Now that Marvel is rolling the dice on the American public falling in love with Benedict Cumberbatch as Doctor Stephen Strange, it’s important that we look at how creator Steve Ditko (and numerous Strange writers through the years) came up with the idea for the Sorcerer Supreme. We all find inspiration in things that we loved as children, so it’s no surprise that comic book writers of the '60s were drawing mucho inspiration from pulp comics and radio serials of the 1930s and '40s. One of the most popular pulp comics at the time was The Shadow, a story about a fabulously dressed mystery man with the powers of an Eastern mystic. Sound familiar? There are more ways The Shadow inspired Doctor Strange, and they’re going to change the way you look at the Marvel hero.
Of all the things Doctor Strange stole from The Shadow, the most important piece of the puzzle is his backstory. Admittedly, there’s nothing original about a rich playboy who is kind of a jerk traveling to Asia to learn how to do hero stuff, but in the case of Shadow v. Strange, it feels very familiar. In the 40-plus years since Doctor Strange was sprung from the skull of Steve Ditko, writers have been retconning the sorcerer in order to make him less pulp hero and more swinging '70s magic dude, but there are some character traits that can’t be erased. Keep reading to find out all the things that Doctor Strange and The Shadow have in common.
The abundance of Eastern mysticism in the origins of these two characters is something that permeates pulp comics, and all of the stories they would influence. The Shadow had the Temple of the Cobras in Mongolia; meanwhile, Doctor Strange goes to the Himalayas to try and convince the Ancient One to heal his hands but ends up learning mental karate. It's not out of the question that when Steve Ditko (or any other comic writer who grew up pulps like The Shadow and The Phantom) needed to come up with a quick backstory for his character that he simply thought back to the Shadow's origins and called it a day.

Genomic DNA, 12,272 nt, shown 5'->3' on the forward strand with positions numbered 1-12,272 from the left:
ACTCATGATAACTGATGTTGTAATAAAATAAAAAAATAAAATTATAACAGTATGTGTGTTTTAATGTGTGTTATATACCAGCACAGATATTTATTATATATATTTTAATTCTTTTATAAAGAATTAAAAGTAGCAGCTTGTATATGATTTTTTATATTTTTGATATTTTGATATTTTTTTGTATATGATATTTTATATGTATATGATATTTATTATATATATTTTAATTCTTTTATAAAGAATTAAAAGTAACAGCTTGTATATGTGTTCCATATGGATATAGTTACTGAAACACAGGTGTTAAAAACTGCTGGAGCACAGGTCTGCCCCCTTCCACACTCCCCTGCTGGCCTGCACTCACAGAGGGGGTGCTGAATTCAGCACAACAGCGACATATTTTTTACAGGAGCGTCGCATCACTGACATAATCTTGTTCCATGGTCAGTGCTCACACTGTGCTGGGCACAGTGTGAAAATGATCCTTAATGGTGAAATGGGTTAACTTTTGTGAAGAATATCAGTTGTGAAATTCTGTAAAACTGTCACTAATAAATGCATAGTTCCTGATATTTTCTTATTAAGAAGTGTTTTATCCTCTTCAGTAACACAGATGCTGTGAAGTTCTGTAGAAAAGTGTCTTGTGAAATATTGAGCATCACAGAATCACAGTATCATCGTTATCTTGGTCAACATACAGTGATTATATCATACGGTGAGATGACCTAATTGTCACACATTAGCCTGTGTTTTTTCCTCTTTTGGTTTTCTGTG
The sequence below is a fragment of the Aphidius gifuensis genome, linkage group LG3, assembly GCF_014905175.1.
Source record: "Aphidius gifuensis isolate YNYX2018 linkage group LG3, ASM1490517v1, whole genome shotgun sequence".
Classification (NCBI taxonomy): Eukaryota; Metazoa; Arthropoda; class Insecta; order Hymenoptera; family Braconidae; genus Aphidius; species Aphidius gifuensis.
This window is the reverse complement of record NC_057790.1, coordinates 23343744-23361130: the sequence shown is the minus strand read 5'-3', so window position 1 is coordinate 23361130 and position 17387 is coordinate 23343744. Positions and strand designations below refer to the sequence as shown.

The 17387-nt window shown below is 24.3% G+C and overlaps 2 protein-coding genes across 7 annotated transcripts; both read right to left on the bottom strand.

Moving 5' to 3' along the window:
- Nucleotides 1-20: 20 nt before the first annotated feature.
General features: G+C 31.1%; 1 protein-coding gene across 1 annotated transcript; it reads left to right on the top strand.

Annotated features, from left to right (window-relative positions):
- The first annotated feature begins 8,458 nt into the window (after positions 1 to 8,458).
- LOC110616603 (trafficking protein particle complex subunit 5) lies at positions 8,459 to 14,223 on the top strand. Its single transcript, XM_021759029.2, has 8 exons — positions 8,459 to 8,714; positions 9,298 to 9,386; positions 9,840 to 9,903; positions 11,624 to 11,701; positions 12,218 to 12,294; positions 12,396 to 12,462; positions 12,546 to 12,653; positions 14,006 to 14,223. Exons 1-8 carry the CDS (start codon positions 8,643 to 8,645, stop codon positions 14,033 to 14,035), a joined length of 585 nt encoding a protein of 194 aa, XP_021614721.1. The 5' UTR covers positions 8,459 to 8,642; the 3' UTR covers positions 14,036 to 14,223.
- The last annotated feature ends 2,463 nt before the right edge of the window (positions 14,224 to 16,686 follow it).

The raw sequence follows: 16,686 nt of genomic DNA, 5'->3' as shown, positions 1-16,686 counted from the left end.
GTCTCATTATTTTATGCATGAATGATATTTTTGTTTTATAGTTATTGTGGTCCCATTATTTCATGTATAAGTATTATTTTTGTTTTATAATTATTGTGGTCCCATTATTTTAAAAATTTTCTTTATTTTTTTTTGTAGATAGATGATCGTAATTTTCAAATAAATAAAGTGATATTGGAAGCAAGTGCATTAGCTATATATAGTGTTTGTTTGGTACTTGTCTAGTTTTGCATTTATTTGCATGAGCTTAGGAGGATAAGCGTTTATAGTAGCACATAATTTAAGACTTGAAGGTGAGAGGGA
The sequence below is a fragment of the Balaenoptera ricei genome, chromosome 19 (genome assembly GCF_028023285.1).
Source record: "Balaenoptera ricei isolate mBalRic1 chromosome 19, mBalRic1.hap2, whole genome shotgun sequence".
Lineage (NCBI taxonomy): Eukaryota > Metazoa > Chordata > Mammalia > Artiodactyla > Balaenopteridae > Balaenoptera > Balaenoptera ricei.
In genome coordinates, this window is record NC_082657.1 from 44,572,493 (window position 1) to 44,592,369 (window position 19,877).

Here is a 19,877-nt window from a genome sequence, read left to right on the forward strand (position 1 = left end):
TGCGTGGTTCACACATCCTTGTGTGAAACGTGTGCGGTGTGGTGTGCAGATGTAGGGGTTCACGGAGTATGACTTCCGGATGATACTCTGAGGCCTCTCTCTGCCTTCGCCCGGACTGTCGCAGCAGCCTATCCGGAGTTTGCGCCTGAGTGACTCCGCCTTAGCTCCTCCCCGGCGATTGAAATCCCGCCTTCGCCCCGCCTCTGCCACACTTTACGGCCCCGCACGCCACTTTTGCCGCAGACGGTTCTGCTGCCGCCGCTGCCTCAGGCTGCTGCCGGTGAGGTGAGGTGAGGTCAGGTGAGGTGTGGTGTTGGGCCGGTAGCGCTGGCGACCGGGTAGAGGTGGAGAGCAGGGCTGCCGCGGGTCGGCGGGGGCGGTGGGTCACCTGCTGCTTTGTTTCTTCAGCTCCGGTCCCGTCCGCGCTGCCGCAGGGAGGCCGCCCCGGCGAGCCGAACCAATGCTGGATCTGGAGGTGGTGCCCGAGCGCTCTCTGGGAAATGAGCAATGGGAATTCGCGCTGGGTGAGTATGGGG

This similarity is so on the nose that it's either a flagrant rip off or it's just incredibly racist. The origin story where Lamont Cranston is trained by the Tulku, a wise, bald, Asian mystic was most famously told in the 1994 Alec Baldwin-starring disasterpiece The Shadow, but if you've seen Doctor Strange or read any of his origin story you know how similar Stephen Strange's meeting with the Ancient One is to Cranston's. Why make the origins so similar? Surely there are other ways to learn super mind magic than to find an Asian castle on the side of a mountain that plays home to a bald magician. Maybe Doctor Strange could have been bitten by a radioactive hypnotist.
We've all got to hang our hats somewhere, but this is another one of those similarities where you feel like someone should have headed Steve Ditko off at the pass. The Shadow, or Lamont Cranston when he's not shadowing around, lives in Cranston Mansion in New York City. Where does Doctor Strange live? Oh just in the Sanctum Sanctorum, a mansion in New York City that also has a terrible name. Ugh, come on, Ditko!
Of course, the magic guys are going to have similar magic abilities, but this plays into a theory of how the character of Doctor Strange was created so try to keep up. It seems like when Steve Ditko was working on the character for Doctor Strange he didn't think that it was going to make it past the five-page story that he passed to Stan Lee in the '60s. At the time, no one cared about who was influenced by who or if characters were referencing pulp figures from the '30s, so why would Ditko hesitate to essentially say, "It's The Shadow, but times 10?" While The Shadow can cloud men's minds, Doctor Strange can literally do all of the magics. Point to Doctor Strange.